Bad Habits
 
 

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Bad Habits

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  • Bad habits in horses
  • Horse trainer in delaware for bad habits

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    12-01-2012, 01:35 AM
  #1
Yearling
Bad Habits

First off I am not a profetional horse trainer. I have contacted a horse trainer though, she has not gotten back to me yet.

Anyways, my coming two year old has some began with some bad habits that I would like to stop NOW!!! Before they become uncontrolable and dangerous, and something she will do while riding when she is broke...

Before I tell you what her bad habits are, I want to get something straight so you understand where I am coming from. She is my first horse and by no means going to get rid of her for any reason. Also, I know I might be doing something wrong, which is what I want you to tell me, or give me tips or pointers on how to approach each situation in a better way. Everytime she does something wrong, I will correct her, but I agree that I might be the reason she did that problem.

First off, her name is Breeze. Her first bad habit is rearing. Not all the time. She has reared 3 times in the past month, all for different reasons. The first 2 times were one after another but I understand that was my fault. I ran to the gate in her pen and she thought I was playing with her. The second time though, we were out on a walk, all of the sudden her eyes go back like she was scared and she went up. There was nothing that I know was there that could have spooked her though. There were no other times that she actually reared, but tried to, I stopped her. It was right before I was done with her, she knew I was going to leave and it was like she was testing me, I stopped her and got mad. All three times she reared, and the times she attempted to rear, I got mad at her and snapped the lead rope and halter a few times and also slapped her on the butt.

Secondly, another bad habit is biting. When I first got her in September 2012 she would try and bite me (but never actually did) and I could lightly punch her in the nose and tell her NO! I thought we got over that. But again, when I act like I am going to get up on her(never do just act like it), or *sometimes* when I pick up her feet, she will bite me in the legs. I did think this habbit was over and I do not know why it is back.

Lastly, she threatens to kick me. When I say threatens I mean she seems like she's telling me 'you better move and not make me mad, I will kick you'. This happens after I get mad at her for rearing of attempting to rear. I do not know why. She will turn her butt to me and pin her ears. She has never actually kicked me and never done this before.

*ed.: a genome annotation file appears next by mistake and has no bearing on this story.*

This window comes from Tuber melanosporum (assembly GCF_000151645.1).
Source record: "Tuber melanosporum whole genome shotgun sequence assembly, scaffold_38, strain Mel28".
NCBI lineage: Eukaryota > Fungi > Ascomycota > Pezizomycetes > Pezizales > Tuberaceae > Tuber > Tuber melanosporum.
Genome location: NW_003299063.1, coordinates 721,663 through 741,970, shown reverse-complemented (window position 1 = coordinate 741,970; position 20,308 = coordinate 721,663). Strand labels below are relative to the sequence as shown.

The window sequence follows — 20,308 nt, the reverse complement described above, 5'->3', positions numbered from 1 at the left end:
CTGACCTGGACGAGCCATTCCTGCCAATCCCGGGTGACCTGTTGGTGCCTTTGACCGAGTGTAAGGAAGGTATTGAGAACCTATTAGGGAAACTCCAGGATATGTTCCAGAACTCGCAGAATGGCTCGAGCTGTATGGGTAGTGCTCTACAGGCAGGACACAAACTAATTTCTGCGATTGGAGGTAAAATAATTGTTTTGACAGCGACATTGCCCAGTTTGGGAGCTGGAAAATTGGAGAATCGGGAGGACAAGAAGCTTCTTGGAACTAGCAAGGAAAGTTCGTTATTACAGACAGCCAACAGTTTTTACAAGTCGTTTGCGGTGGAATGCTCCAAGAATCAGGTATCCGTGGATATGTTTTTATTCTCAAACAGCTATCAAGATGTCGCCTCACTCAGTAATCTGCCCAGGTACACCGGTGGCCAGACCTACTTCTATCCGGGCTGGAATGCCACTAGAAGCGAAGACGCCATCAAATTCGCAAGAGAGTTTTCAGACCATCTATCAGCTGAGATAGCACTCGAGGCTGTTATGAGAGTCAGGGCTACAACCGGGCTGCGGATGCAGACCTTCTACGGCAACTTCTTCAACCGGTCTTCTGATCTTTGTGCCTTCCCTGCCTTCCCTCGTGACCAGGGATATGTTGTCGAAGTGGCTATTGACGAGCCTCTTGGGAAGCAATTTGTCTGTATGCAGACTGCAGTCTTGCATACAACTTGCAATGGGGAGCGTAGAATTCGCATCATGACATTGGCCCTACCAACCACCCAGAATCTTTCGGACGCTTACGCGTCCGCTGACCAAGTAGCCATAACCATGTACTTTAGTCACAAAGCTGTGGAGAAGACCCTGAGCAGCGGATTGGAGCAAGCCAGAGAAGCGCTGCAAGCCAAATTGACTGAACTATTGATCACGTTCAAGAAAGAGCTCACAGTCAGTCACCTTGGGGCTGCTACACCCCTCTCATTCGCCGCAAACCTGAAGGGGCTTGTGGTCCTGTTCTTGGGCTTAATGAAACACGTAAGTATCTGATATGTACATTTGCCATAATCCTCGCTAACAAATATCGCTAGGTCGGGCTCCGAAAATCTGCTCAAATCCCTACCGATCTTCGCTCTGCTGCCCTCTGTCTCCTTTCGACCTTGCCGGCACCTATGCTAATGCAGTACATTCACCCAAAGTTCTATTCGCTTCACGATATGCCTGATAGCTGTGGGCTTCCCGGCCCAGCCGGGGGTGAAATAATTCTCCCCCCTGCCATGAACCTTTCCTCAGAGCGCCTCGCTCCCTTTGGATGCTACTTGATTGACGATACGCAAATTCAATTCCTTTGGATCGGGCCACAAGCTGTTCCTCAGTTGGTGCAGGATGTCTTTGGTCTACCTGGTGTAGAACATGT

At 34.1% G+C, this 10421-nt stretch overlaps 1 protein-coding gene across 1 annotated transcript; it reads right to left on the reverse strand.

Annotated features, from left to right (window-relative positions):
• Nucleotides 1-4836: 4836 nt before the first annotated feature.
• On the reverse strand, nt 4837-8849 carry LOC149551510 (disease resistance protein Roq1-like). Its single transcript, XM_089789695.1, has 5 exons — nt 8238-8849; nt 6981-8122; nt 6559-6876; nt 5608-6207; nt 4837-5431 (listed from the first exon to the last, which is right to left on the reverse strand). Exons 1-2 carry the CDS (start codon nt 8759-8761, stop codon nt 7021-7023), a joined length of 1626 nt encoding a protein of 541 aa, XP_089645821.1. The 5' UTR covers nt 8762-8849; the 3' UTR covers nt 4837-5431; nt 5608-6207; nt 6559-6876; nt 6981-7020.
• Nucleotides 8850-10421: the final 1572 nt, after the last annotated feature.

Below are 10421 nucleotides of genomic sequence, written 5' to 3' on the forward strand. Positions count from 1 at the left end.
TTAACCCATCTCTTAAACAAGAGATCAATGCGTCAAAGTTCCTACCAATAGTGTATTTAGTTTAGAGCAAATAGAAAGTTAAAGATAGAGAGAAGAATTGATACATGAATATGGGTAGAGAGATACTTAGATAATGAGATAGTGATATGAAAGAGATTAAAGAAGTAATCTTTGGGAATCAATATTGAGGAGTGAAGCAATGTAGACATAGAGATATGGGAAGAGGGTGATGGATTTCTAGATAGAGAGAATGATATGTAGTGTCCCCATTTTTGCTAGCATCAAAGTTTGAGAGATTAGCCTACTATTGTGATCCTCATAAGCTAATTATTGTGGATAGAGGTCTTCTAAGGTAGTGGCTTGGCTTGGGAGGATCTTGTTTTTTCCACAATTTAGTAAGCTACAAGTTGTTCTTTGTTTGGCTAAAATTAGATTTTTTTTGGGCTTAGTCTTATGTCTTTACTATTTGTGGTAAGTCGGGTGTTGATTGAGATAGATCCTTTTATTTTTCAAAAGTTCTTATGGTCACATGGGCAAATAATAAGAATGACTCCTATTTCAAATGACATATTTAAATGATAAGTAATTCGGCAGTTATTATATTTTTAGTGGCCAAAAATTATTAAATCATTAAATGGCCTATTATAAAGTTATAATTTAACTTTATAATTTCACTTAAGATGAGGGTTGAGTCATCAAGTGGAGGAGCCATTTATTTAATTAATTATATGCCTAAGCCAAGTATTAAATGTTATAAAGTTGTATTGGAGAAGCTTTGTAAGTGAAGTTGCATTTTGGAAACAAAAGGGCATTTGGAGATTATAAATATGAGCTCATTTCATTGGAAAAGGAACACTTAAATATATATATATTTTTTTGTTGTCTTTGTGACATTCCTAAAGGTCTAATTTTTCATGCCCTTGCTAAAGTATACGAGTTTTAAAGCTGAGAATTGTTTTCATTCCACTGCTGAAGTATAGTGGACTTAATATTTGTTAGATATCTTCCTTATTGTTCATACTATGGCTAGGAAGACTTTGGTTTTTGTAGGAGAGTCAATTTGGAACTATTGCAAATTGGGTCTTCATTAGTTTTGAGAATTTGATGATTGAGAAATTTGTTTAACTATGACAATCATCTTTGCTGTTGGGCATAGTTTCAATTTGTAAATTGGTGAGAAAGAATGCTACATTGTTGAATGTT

It seems like the more I get mad at her, the more madd SHE gets and I want it to stop.


P.S. I try and go out there everyday. When I miss a day, and go the next, it seems like she is mad because I skipped a day.

Please help!
     
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    12-01-2012, 01:49 AM
  #2
Weanling
I'm also no professional, but it sounds to me like your horse knows that she can back you up & uses it to her advantage whenever possible.

As far as the rearing goes, I will let other more knowledgeable people advise you on that as it is so very dangerous & I've tried a million different techniques on a few different horses & it really comes down to why she's doing it. I really can't advise because, as I said, I'm no professional, I just do what I feel depending on the horse I'm with & have been called an idiot numerous times.

As far as the biting goes, my horse used to do that, I actually have multiple posts on here about it, because I was at my whits END with him. It hurt my feelings more than anything because he seemed to pick it up during a 19 day separation we had.

He would do it while I was cinching the girth & sometimes just when I was putting the saddle on him. I used an empty ketchup bottle to cure him of this. I am so totally NOT kidding. I'm not sure how to link to a thread or I would show you the ones I had posted.

Whenever he pinned his ears back aggressively, I would shoot air into his face. It flipped him completely out & it took only a few times for him to get the idea. It got to the point that I wouldn't have to even put it by him, but just the noise that came from the air puffing out of the bottle was enough. Soon enough, he was over playing the games & just quit.

Believe me, I tried EVERYTHING, I was reduced to tears wondering why my previously gentle giant hated me so much. Why did he want to bite me? Well, of course, after making sure it was NOT something physical & that he was in no pain, I realized he was just doing it... because he thought he COULD.

But, you gotta watch super carefully how her body is reacting to what you're doing because you have about a 3 second window of punishment before it just becomes a random, futile punishment.

Also, try backing her up. For aggressive behavior, this is ALWAYS the first thing I try. This for both the biting & the possible kicking. Again, barring that she is NOT in pain, of course. Back that booty up. I've backed my daughters horse around the barn, out the gate, down the drive way & back again. Now all I have to do is say 'BACK IT UP!' and he knows he's been a fool & acts right in a hurry.